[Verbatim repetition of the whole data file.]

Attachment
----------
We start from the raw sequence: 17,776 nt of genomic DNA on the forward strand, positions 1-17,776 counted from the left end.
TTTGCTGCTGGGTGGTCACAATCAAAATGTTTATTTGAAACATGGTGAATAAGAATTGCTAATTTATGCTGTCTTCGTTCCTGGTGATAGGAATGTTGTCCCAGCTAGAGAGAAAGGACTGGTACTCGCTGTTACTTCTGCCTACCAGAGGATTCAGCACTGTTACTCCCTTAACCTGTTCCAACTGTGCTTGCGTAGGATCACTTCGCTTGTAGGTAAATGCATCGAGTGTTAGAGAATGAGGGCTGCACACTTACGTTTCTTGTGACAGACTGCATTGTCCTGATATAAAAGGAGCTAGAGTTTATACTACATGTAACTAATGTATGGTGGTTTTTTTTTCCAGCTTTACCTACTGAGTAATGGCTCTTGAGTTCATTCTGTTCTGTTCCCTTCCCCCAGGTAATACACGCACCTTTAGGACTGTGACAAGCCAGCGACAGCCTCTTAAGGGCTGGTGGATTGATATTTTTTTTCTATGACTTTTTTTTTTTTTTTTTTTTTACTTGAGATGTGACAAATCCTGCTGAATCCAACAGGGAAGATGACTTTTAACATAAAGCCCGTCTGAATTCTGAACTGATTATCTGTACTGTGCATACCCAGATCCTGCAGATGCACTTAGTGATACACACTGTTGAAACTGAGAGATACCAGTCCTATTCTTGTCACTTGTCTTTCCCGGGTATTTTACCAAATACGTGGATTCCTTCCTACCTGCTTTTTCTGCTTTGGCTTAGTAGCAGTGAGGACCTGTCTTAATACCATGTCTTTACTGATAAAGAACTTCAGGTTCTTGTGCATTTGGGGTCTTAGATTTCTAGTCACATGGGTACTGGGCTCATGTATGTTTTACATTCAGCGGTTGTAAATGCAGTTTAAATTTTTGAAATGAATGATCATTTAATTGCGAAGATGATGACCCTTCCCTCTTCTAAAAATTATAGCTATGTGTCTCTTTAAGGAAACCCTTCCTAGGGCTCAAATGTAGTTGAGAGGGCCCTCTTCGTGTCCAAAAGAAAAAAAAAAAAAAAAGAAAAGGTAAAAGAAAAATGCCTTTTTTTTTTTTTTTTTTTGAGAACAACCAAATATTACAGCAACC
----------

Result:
We start from the raw sequence: 17,776 nt of genomic DNA on the forward strand, positions 1-17,776 counted from the left end.
TTTGCTGCTGGGTGGTCACAATCAAAATGTTTATTTGAAACATGGTGAATAAGAATTGCTAATTTATGCTGTCTTCGTTCCTGGTGATAGGAATGTTGTCCCAGCTAGAGAGAAAGGACTGGTACTCGCTGTTACTTCTGCCTACCAGAGGATTCAGCACTGTTACTCCCTTAACCTGTTCCAACTGTGCTTGCGTAGGATCACTTCGCTTGTAGGTAAATGCATCGAGTGTTAGAGAATGAGGGCTGCACACTTACGTTTCTTGTGACAGACTGCATTGTCCTGATATAAAAGGAGCTAGAGTTTATACTACATGTAACTAATGTATGGTGGTTTTTTTTTCCAGCTTTACCTACTGAGTAATGGCTCTTGAGTTCATTCTGTTCTGTTCCCTTCCCCCAGGTAATACACGCACCTTTAGGACTGTGACAAGCCAGCGACAGCCTCTTAAGGGCTGGTGGATTGATATTTTTTTTCTATGACTTTTTTTTTTTTTTTTTTTTTACTTGAGATGTGACAAATCCTGCTGAATCCAACAGGGAAGATGACTTTTAACATAAAGCCCGTCTGAATTCTGAACTGATTATCTGTACTGTGCATACCCAGATCCTGCAGATGCACTTAGTGATACACACTGTTGAAACTGAGAGATACCAGTCCTATTCTTGTCACTTGTCTTTCCCGGGTATTTTACCAAATACGTGGATTCCTTCCTACCTGCTTTTTCTGCTTTGGCTTAGTAGCAGTGAGGACCTGTCTTAATACCATGTCTTTACTGATAAAGAACTTCAGGTTCTTGTGCATTTGGGGTCTTAGATTTCTAGTCACATGGGTACTGGGCTCATGTATGTTTTACATTCAGCGGTTGTAAATGCAGTTTAAATTTTTGAAATGAATGATCATTTAATTGCGAAGATGATGACCCTTCCCTCTTCTAAAAATTATAGCTATGTGTCTCTTTAAGGAAACCCTTCCTAGGGCTCAAATGTAGTTGAGAGGGCCCTCTTCGTGTCCAAAAGAAAAAAAAAAAAAAAAGAAAAGGTAAAAGAAAAATGCCTTTTTTTTTTTTTTTTTTTGAGAACAACCAAATATTACAGCAACC